The epicenter of the 2018/11/09 Jan Mayen earthquake is located at 71.623°N, 11.240°W along a prominent geological structure, the West Jan Mayen Fracture Zone (WJMFZ) that crosses the Mid Atlantic Ridge. This active fracture zone passes immediately northeast of the Jan Mayen island. Since 1900, this zone has experienced several 6+ earthquakes (Figure 1), with the dominant left-lateral strike-slip mechanism (Figure 2).
The largest recent earthquakes along this fracture zone are the 2018/11/09 (Mw 6.8) and 2012/08/30 (Mw 6.7) earthquakes. These two nearby events exhibit similar characteristics in terms of magnitude and mechanism. In order to examine any likely connection between them, we determined and analyzed the finite-fault slip distributions of both events using the body waveform inversion method of Kikuchi and Kanamori (Kikuchi et al., 1993).
1. Slip Inversion of the 2018/11/09 (Mw 6.8) Earthquake
We used 83 P and 73 SH waveforms recorded at 86 seismic stations in distance ranges of 24° to 96°. Our preferred slip solution infers a seismic moment of 2.02E+19 Nm, equivalent to a moment magnitude of 6.8 (Figure 3).
The rupture initiated from the western end of the failed fault segment and unilaterally propagated eastward. The computed strike of 111° coincides with the trend of the WJMFZ. The dip angle of 78° infers a slight southward inclination. The average rake angle of -8° suggests an almost pure left-lateral strike-slip mechanism.
Figure 4 shows that slip concentrated in two main asperities, a shallow and a narrow deep slip patch (Figure 4). The main asperity extends 15 km along the strike and 10 km along the dip. This asperity covers depth ranges of 5 to 15 km and exhibits a maximum slip of ~2.1 m. The deep asperity is a strip located in depth ranges of 20 to 25 km. It extends 25 km along the strike and 5 km along the dip. The maximum slip of this asperity is ~2.0 m.
Our analysis suggests that the rupture reached the ocean bottom for a length of about 10 km that starts from the epicenter and extends eastward. The slip distribution suggests ocean bottom dislocation of about 0.5 m.
2. Slip Inversion of the 2012/08/30 (Mw 6.7) Earthquake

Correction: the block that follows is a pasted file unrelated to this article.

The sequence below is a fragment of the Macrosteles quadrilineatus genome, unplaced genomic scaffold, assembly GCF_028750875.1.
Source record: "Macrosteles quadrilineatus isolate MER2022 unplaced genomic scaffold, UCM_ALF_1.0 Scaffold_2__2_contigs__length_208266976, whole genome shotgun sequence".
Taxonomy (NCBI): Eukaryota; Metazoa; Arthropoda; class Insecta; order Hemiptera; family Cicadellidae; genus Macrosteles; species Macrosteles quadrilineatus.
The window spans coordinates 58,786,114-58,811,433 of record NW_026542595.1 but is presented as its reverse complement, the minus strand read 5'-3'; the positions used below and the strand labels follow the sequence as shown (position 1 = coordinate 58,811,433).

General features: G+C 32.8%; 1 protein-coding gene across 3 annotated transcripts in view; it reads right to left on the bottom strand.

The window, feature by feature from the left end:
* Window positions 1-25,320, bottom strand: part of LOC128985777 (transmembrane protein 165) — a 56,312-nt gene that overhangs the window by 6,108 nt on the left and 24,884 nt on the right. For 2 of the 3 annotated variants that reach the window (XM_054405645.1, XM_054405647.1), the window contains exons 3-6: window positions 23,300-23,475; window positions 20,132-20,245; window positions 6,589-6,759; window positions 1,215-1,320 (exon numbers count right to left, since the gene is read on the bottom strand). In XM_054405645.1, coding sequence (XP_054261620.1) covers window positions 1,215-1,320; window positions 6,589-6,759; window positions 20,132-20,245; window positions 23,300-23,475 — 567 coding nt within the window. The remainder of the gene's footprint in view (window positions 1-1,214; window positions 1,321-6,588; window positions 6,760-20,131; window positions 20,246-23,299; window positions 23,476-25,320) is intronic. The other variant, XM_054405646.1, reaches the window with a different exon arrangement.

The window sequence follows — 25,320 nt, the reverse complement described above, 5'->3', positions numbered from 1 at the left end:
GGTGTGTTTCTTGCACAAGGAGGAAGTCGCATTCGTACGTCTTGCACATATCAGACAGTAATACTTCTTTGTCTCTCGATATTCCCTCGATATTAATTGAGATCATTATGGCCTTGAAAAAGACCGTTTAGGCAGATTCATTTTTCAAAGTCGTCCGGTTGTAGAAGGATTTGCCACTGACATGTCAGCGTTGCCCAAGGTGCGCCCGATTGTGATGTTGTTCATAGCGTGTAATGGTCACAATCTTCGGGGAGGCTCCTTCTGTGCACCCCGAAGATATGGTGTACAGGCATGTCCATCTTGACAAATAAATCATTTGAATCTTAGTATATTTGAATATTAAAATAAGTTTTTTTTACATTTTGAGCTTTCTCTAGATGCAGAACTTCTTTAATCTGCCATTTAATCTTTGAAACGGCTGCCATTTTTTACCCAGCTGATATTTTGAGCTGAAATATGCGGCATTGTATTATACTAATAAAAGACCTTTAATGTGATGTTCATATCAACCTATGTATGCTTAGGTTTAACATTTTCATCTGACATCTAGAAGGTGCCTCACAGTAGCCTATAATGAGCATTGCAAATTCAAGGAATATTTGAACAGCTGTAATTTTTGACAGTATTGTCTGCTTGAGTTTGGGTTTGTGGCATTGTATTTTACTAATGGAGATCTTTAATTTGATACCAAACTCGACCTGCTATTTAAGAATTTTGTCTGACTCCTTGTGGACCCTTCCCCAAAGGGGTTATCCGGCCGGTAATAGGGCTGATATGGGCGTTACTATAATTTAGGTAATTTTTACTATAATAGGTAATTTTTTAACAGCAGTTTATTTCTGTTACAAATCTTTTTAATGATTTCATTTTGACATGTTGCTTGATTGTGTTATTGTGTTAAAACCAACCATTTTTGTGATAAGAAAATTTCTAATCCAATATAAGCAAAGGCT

We used 163 P and 41 SH waveforms from 164 seismic stations in teleseismic ranges of 24° to 96° in a similar procedure as we applied for the analysis of the 2018 earthquake (Figure 5). The computed seismic moment of this event is 1.4E+19 Nm, equivalent to a moment magnitude of 6.69. Our analyses show that the rupture initiated from the western part of the failed fault segment and unilaterally propagated eastward.
Our preferred slip inversion solution indicates strike/dip/rake angles of 111°/75°/-4°, which are very close to the corresponding values for the 2018 earthquake. The slip distribution of the 2012 earthquake infers 2 sets of shallow and deep asperities, similar to the 2018 earthquake (Figure 6). The main asperity, with a maximum slip of 1.2 m, extends 15 km along the strike and 10 km along the dip. This asperity is located at a depth range of 5 to 15 km. The deep asperity, with a maximum slip of about 0.8 m, extends 5 km along the strike and 5 km along the dip of the causative fault. This asperity is located at depth ranges of 20 to 25 km. There is a clear correspondence in the depth ranges of the shallow and deep asperities of both the 2012 and 2018 earthquakes.
Our computations suggest that the rupture of the 2012 earthquake reached the ocean bottom with dislocation values less than 0.3 m. The suggested ocean bottom rupture locates between the epicenter and a point 25 km towards the east.
3. Spatial Proximity of the Slip Distributions
Figure 7 shows the slip distribution of the 2012 (yellow) and 2018 (red) earthquakes projected on the ocean bottom. Due to their steep dip angles, the projected slip contours cover a narrow band. The overlapping contours suggest a possible affinity between these two models. In order to reveal any probable tie, the slip contours are flattened by pivoting around the strike of the fault at the ocean bottom. Figure 8 shows that the slip distributions are in fact complementary. These two events have filled the seismic gap along the WJMFZ between 10°W and 11.3°W. The gap is observable in Figures 2.
4. Concluding Remarks
Analysis of the 2012 and 2018 Jan Mayen earthquakes along with the long-term seismicity and mechanism of the events along the WJMFZ may infer the following remarks:
- The seismogenic layer along the segment of WJMFZ between 10°W and 11.3°W is about 25 km thick and consists of two sub-layers separated at depths of 15 to 20 km.
- The main and shallow asperities are located between 5 and 15 km depths.
- The deep asperities are located between 20 and 25 km depths.
- For both 2012 and 2018 earthquakes, rupture of the deep asperities are delayed temporally and shifted (eastward) spatially relative to their shallow counterparts. This results in slip distributions with step patterns.
- The ruptures initiated from westernmost parts of the failed fault segments and propagated eastward unilaterally.
- The 2018 earthquake most likely ruptured the juxtaposing segment to the active ridge, provided that the available ridge map is correct.
- It seems that the 2012 and 2018 earthquakes have filled the seismic gap (10°W to 11.3°W) along the WJMFZ.
We thank Hadi Ghofrani from the University of Western Ontario for reviewing the report.
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